Leeches are bloodsucking worms with segmented bodies. They belong to the same large classification of worms as earthworms and certain oceanic worms.
Leeches can primarily be found in freshwater lakes, ponds, or rivers. They range in size from 0.2 in (5 mm) to nearly 18 in (45 cm) and have two characteristic suckers located at either end of their bodies. Leeches consume the blood of a wide variety of animal hosts, ranging from fish to humans. To feed, a leech first attaches itself to the host using the suckers. One of these suckers surrounds the leech's mouth, which contains three sets of jaws that bite into the host's flesh, making a Y-shaped incision. As the leech begins to feed, its saliva releases chemicals that dilate blood vessels, thin the blood, and deaden the pain of the bite. Because of the saliva's effects, a person bitten by a leech may not even be aware of it until afterwards, when he or she sees the incision and the trickle of blood that is difficult to stop.
For centuries, leeches were a common tool of doctors, who believed that many diseases were the result of "imbalances" in the body that could be stabilized by releasing blood. For example, leeches were sometimes attached to veins in the temples to treat headaches. Advances in medical knowledge led doctors to abandon bloodletting and the use of leeches in the mid-nineteenth century. In recent years, however, doctors have found a new purpose for leeches—helping to restore blood circulation to grafted or severely injured tissue.
There are many occasions in medicine, mostly in surgery and trauma care, when blood accumulates and causes trouble. Leeches can be used to reduce the swelling of any tissue that is holding too much blood. This problem is most likely to occur in two situations:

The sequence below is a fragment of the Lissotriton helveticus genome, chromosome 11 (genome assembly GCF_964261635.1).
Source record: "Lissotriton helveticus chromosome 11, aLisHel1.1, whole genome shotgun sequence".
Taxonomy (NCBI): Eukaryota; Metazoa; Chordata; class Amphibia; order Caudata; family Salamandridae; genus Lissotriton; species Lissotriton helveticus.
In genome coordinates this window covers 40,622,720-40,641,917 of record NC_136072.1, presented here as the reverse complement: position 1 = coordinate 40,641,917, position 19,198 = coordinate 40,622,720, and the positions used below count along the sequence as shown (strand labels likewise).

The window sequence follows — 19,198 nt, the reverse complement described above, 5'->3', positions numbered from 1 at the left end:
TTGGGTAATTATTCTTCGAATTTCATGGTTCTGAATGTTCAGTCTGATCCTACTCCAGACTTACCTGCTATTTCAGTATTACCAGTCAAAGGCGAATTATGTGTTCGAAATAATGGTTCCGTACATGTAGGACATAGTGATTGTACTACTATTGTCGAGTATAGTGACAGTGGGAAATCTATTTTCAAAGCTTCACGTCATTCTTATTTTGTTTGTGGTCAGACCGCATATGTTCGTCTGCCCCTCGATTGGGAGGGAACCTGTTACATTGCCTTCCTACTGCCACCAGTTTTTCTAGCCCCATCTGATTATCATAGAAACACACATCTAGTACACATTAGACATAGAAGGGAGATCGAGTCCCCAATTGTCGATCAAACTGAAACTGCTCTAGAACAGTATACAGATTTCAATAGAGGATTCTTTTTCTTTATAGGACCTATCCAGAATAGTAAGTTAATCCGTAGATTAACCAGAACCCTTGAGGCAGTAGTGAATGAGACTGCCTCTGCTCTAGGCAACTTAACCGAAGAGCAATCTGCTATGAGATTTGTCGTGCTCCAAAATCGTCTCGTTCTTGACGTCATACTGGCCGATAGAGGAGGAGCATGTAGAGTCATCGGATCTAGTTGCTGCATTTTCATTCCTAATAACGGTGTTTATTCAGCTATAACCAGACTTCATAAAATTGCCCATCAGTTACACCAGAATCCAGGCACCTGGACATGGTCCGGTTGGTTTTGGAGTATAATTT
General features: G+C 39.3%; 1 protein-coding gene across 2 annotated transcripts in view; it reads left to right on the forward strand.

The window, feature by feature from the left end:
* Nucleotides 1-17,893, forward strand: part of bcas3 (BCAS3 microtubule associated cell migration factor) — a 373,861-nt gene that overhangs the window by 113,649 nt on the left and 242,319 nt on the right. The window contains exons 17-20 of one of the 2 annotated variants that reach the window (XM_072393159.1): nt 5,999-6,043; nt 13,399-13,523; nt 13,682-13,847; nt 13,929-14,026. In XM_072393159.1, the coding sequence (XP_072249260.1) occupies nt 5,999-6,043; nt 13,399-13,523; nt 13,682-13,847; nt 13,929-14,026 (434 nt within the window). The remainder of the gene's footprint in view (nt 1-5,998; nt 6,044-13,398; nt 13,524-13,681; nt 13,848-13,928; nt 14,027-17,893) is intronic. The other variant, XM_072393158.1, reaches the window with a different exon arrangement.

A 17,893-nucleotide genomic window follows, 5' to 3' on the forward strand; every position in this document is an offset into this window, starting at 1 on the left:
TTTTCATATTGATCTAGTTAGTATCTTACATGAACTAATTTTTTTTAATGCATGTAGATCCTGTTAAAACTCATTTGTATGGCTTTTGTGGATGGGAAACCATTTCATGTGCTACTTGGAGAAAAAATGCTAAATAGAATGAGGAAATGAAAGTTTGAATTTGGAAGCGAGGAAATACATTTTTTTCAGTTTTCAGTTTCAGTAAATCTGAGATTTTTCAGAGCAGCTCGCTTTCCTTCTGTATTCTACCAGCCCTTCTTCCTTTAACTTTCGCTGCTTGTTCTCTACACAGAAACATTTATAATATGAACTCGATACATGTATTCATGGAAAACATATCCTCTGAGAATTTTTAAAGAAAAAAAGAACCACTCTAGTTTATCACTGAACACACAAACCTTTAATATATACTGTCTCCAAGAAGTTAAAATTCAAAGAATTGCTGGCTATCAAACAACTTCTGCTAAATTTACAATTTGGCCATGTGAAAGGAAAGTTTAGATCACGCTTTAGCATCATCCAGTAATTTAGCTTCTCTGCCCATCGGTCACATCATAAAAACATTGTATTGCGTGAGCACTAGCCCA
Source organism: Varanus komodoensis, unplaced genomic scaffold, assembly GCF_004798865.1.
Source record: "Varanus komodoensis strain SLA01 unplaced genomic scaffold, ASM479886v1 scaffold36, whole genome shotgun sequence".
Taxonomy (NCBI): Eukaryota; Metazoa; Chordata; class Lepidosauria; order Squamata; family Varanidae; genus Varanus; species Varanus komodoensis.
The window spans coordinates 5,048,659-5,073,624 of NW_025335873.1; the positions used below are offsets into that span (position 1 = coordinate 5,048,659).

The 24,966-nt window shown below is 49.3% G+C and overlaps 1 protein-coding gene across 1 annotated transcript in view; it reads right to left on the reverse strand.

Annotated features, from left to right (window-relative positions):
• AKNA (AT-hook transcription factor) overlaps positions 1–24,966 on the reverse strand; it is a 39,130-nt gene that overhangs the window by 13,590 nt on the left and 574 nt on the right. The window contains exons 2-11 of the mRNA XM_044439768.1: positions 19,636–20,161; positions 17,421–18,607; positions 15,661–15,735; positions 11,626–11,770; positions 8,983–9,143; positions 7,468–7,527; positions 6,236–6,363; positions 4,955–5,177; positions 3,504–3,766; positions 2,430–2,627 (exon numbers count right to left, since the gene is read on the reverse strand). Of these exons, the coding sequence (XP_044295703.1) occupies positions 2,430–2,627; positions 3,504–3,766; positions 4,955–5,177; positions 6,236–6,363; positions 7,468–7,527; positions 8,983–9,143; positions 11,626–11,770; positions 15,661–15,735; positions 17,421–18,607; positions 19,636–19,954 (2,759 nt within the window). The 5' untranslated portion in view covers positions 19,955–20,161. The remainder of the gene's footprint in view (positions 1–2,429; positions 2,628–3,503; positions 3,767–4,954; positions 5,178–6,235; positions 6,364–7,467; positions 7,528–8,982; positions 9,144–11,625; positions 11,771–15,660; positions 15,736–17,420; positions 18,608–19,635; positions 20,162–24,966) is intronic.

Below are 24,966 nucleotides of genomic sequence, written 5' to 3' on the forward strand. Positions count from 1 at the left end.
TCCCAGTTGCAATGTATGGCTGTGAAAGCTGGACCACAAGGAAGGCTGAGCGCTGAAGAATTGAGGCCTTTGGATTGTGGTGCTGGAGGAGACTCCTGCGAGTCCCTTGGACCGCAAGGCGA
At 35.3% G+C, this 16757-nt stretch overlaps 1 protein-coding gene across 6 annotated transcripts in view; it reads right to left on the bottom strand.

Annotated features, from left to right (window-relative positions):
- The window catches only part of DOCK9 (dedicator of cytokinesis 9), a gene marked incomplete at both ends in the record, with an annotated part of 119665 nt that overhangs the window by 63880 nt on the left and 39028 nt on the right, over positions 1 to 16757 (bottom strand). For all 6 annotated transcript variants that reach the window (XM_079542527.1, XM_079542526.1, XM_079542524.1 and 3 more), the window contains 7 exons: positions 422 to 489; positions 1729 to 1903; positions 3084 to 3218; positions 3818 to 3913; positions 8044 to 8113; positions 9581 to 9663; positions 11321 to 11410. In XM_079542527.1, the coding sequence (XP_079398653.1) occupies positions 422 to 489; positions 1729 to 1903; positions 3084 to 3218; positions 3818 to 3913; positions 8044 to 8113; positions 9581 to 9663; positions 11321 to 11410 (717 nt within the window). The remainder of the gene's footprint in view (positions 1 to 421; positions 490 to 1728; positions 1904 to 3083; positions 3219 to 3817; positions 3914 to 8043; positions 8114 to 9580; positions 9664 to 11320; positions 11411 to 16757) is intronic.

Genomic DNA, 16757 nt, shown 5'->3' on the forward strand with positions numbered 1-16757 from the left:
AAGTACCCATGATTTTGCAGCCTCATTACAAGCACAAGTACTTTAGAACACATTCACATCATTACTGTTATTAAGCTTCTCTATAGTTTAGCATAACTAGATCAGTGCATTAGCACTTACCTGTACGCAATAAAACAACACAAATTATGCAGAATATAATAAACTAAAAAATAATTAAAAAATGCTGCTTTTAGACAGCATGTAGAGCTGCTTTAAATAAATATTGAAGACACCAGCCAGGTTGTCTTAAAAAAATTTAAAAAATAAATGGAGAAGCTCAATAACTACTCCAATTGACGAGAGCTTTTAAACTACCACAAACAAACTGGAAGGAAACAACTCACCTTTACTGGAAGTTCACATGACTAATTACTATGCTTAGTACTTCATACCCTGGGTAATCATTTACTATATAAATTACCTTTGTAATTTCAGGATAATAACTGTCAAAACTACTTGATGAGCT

- Trauma. Large blood clots resulting from trauma can threaten tissue survival by their size and pressure. Blood clots can also obstruct the patient's airway.
- Surgical procedures involving reattachment of severed body parts or tissue reconstruction following burns. In these situations it is difficult for the surgeon to make a route for blood to leave the affected part and return to the circulation. The hardest part of reattaching severed extremities like fingers, toes and ears is to reconnect the tiny veins. If the veins are not reconnected, blood will accumulate in the injured area. A similar situation occurs when plastic surgeons move large flaps of skin to replace skin lost to burns, trauma or radical surgery. The skin flaps often drain blood poorly, get congested, and begin to die. Leeches have come to the rescue in both situations.
It is important to use only leeches that have been raised in the laboratory under sterile conditions in order to protect patients from infection. Therapeutic leeches belong to one of two species—Hirudo michaelseni or Hirudo medicinalis.
One or more leeches are applied to the swollen area, depending on the size of the graft or injury, and left on for several hours. The benefits of the treatment lie not in the amount of blood that the leeches ingest, but in the anti-bloodclotting (anticoagulant) enzymes in the saliva that allow blood to flow from the bite for up to six hours after the animal is detached, effectively draining away blood that could otherwise accumulate and cause tissue death. Leech saliva has been described as a better anticoagulant than many currently available to treat strokes and heart attacks. Active investigation of the chemicals in leech saliva is currently under way, and one anticoagulant drug, hirudin, is derived from the tissues of Hirudo medicinalis.
The leeches are removed by pulling them off or by loosening their grip with cocaine, heat, or acid. The used leeches are then killed by placing them in an alcohol solution and disposed of as a biohazard. Proper care of the patient's sore is important, as is monitoring the rate at which it bleeds after the leech is removed. Any clots that form at the wound site during treatment should be removed to ensure effective blood flow.
Infection is a constant possibility until the sore heals. It is also necessary to monitor the amount of blood that the leeches have removed from the patient, since a
drop in red blood cell counts could occur in rare cases of prolonged bleeding.
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J. Ricker Polsdorfer, MD